Fueling American Industry

How the U.S. industrial Sector is Leading the Way Toward Smarter Energy Management

The industrial sector has produced the material goods and refined fuels required to meet the desires and aspirations of society.  From cars to cardboard, U.S. industries fuel the economy by creating jobs, and generating products of enormous utility. In 2009, industrial shipments were valued at six trillion dollars, or 46.7 percent of GDP.

However, the magnitude of industrial operations has a hidden cost: it requires a prodigious input of material and energy.  In providing millions of services and products, the U.S. industrial sector uses about a quarter of all energy consumed in the country. 

Feedstocks, typically fossil fuels that are embedded in industrial products, further increase total industrial energy consumption. 


Though the use of energy is spread out amongst a remarkable diversity of industrial subsectors, just five subsectors use about half of industry’s total energy requirements.  The top five energy consumers in the U.S. are (in decreasing order):

1.    Refining
2.    Bulk Chemicals
3.    Pulp & Paper
4.    Food, and
5.    Iron & Steel.


Interestingly, though the iron and steel subsector ranks fifth in energy consumption in the U.S., it is a much different story worldwide.

Because developing countries require tons more (pun intended) of steel in new buildings and infrastructure, iron and steel actually ranks as the top industrial energy consumer globally.  As a result, it is an industry whose successes are worth noting.

A Success Story

Iron and steel has a history of adaptation and innovation.  Over the last 40 years alone, this subsector has cut its energy intensity (energy used per ton of product) by half.  This is largely due to transformative changes in the steel making process.
This transformation did not occur at random – it was enabled by increased recycling rates, as well as industry investment in new equipment and R&D.  As a result, the U.S. now has the lowest energy intensity in its steel production, making it globally competitive. This is especially beneficial in an era that sees higher and more volatile fuel prices.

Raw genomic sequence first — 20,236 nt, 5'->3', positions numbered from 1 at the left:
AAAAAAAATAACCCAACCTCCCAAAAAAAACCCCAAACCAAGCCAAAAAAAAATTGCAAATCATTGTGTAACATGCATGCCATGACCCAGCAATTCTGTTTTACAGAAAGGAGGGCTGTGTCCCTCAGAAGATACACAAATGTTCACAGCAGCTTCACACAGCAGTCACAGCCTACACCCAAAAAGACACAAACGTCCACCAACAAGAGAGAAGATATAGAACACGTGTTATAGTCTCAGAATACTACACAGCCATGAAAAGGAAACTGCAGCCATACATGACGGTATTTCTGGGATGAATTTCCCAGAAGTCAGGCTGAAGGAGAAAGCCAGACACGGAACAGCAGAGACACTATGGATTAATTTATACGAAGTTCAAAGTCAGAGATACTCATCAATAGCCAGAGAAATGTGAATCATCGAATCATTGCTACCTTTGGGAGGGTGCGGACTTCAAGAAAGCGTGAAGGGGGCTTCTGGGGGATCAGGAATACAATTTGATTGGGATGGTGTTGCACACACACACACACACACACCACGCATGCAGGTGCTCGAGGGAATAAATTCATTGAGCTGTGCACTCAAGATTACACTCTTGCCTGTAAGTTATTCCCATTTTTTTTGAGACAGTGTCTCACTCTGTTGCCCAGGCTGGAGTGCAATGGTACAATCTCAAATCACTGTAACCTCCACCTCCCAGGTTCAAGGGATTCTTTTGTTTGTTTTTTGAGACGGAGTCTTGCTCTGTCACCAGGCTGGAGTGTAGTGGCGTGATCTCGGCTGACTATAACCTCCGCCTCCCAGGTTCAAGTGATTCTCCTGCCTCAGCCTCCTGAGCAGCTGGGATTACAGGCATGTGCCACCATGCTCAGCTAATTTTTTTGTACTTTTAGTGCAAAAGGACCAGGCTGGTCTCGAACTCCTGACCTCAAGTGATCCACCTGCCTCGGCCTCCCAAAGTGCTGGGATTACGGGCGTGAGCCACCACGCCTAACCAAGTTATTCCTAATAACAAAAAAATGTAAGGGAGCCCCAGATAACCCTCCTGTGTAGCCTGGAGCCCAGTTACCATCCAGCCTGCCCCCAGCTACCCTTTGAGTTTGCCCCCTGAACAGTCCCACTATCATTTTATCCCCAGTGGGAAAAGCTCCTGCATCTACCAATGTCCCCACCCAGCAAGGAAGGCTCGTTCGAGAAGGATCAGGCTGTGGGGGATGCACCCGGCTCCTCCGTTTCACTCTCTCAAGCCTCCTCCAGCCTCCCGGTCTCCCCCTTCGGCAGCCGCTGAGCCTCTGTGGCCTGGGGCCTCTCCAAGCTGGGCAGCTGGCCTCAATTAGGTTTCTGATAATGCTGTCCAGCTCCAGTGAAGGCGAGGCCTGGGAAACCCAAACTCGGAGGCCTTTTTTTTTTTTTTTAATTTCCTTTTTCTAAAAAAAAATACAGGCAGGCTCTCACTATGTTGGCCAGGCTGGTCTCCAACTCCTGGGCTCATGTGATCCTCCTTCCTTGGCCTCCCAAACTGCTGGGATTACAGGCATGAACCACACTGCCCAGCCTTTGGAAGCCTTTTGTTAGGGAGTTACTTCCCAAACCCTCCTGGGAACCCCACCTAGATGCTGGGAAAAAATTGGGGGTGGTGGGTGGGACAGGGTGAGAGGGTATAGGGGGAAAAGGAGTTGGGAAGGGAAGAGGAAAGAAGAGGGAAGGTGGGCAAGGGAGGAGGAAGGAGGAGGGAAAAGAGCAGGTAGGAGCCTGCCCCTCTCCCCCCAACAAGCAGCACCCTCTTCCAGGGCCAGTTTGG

Note: %EAF is Percent Electric Arc Furnace. The EAF process is much more efficient than the Basic Oxygen Furnace (BOF) process, so as the percent of EAF process use goes up, the total energy use in the industry is reduced.

In the coming century, growing concerns over volatile fuel prices and carbon emissions regulations have created new opportunities for innovation.  Instead of relying on coal to reduce iron oxide to metal, the industry and its collaborators world-wide are developing processes that use potentially cleaner fuels—such as natural gas, hydrogen, and electricity—to directly reduce iron. 

Furthermore, the industry is beginning to evaluate ways to curtail growing CO2 emissions,and exploring opportunities to develop industry-specific carbon capture and sequestration (CCS) technologies.

Heeding the Call

Of course, iron and steel companies are not the only ones that are beginning to innovate at a faster pace. There is a loud call to action for all industrial subsectors to take part in effective energy management, and industrial managers are looking to move the energy needle in their favor.

Chemical companies, for instance, are developing new catalysts that require inherently less energy to make its molecules. Refinery scientists are developing membranes that can separate their products without the use of energy-intensive distillation processes. The pulp and paper engineers are looking to ways to get more energy out of the trees they use to process their products.

Reinventing Fire, an initiative and forthcoming book by Rocky Mountain Institute, is outlining the path for industry (as well as other key sectors in the economy) to reduce its energy requirements and transition the U.S. off oil, coal, and ultimately natural gas. 

The opportunities and barriers in the industrial sector will be examined, and potential pathways will be presented with the hope and expectation that business leaders will continue innovating, and lead the way to a more prosperous and sustainable future.